Academics' conceptions of higher education decolonisation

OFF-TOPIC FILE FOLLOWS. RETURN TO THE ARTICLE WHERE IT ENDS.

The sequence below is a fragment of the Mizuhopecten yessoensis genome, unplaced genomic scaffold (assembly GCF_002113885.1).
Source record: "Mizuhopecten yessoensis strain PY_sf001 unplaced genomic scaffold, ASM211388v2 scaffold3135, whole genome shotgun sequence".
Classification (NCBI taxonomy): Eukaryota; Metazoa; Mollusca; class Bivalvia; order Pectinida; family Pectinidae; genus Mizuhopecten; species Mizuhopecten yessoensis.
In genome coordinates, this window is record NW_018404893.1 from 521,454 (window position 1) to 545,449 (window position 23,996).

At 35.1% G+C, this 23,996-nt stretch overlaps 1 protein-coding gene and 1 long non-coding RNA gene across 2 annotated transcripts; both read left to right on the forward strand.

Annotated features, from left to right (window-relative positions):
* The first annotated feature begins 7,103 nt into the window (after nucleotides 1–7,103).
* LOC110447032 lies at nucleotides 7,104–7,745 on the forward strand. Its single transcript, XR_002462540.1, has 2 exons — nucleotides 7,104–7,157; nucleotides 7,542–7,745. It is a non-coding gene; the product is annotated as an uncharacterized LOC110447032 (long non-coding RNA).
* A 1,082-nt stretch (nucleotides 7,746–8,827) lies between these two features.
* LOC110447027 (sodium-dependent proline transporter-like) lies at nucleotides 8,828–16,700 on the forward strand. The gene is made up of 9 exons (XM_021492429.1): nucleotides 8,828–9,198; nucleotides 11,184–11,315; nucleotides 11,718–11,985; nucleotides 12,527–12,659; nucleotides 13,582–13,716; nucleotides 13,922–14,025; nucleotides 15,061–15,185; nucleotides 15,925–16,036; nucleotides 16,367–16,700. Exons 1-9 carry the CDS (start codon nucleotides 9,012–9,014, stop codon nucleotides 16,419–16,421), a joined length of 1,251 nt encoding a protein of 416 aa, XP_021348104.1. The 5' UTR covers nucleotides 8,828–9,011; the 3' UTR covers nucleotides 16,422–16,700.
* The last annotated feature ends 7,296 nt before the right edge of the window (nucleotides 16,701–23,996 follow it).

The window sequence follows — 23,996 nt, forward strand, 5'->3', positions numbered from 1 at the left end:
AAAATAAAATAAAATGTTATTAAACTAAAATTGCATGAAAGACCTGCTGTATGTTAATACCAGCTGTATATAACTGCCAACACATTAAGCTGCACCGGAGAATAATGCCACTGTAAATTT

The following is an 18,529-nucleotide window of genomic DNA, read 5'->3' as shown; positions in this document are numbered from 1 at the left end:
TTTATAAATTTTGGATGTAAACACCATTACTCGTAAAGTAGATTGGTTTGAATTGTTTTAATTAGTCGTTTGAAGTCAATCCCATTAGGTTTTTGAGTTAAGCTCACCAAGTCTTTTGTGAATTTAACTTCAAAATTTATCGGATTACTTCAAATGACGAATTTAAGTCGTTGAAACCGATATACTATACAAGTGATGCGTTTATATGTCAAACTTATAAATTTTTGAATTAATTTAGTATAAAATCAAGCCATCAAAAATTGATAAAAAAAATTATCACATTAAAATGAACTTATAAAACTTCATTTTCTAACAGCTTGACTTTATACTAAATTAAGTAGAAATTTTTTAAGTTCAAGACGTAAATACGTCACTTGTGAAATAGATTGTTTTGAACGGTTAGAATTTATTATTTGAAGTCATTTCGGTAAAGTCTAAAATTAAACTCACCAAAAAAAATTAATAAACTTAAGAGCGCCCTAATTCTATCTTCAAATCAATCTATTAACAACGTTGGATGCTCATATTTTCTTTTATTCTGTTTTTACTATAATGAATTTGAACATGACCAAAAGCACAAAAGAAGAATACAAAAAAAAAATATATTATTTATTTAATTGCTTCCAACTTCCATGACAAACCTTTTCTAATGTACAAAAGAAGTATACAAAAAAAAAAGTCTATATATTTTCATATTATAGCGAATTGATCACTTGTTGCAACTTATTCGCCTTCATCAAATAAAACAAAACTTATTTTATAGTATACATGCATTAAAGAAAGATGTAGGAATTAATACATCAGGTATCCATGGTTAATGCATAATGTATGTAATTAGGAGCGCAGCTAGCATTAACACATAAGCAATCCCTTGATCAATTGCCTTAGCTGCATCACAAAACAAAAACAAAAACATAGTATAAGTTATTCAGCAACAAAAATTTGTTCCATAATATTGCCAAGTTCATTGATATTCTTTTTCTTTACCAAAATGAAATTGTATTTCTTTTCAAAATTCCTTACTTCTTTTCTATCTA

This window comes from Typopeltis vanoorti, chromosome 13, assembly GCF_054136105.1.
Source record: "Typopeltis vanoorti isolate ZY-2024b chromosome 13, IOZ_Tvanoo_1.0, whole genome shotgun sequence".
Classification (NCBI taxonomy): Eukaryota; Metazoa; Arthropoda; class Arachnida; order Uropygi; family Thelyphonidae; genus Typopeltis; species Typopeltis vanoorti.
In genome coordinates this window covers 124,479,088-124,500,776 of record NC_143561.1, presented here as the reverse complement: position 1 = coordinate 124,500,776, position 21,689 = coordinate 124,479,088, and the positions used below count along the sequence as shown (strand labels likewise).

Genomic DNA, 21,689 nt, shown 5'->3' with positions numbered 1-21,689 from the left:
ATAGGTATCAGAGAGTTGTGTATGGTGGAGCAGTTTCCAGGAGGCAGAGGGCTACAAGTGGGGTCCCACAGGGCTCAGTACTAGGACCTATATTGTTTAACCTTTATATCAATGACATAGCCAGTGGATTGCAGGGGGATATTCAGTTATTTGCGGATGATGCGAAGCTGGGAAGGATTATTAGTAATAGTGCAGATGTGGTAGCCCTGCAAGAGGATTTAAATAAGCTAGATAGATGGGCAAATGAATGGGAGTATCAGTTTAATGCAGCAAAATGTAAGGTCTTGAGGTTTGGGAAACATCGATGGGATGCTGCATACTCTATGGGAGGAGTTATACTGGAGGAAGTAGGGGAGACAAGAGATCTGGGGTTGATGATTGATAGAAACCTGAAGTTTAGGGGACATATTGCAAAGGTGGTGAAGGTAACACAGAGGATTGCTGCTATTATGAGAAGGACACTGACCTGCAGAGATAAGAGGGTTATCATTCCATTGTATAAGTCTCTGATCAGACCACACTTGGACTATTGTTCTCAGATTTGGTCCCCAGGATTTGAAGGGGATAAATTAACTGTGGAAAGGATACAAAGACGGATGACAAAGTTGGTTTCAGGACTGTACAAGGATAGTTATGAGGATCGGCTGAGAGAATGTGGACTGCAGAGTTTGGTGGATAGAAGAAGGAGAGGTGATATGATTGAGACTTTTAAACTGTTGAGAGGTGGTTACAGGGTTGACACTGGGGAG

The urgency for a decolonised university curriculum in South Africa, occasioned by student protests, demands interrogation of conceptions of decolonisation academic staff hold, seeing that the design and implementation of decolonised education rests largely with them. To determine the academics’ conceptions, the study adopted the interpretivist paradigm, using semi-structured interviews to solicit data from 13 purposively sampled academic staff at a South African university. Data analysis took a grounded analysis approach, where content analysed categories/themes emerged from the transcribed and coded data, not from apriori assumptions. Findings reflected both the conception of decolonisation as recentring and decentring. Findings also pointed to the ubiquitous use of the terms Africa and African(s) in defining decolonisation, conflating Afrocentric philosophy and Africanisation with decolonisation. Such findings represented the conception of decolonisation as a recentring of curriculum from the West to Africa as the centre. Other academics’ conceptions also represented a decentring of knowledge from Western hegemony without necessarily recentring it to African hegemony. Much advocacy was for achieving equality and parity between extant knowledges and hitherto marginalised local knowledges. There was also a manifest vacillation in respondents’ conception of decolonisation as they responded to the different questions, almost evincing a continuum between what can be termed a hard version and a soft version of the concept. The study recommends broader, intensive, institutional discussion of conceptual issues around curriculum decolonisation prior to implementation.issues around curriculum decolonisation prior to implementation.
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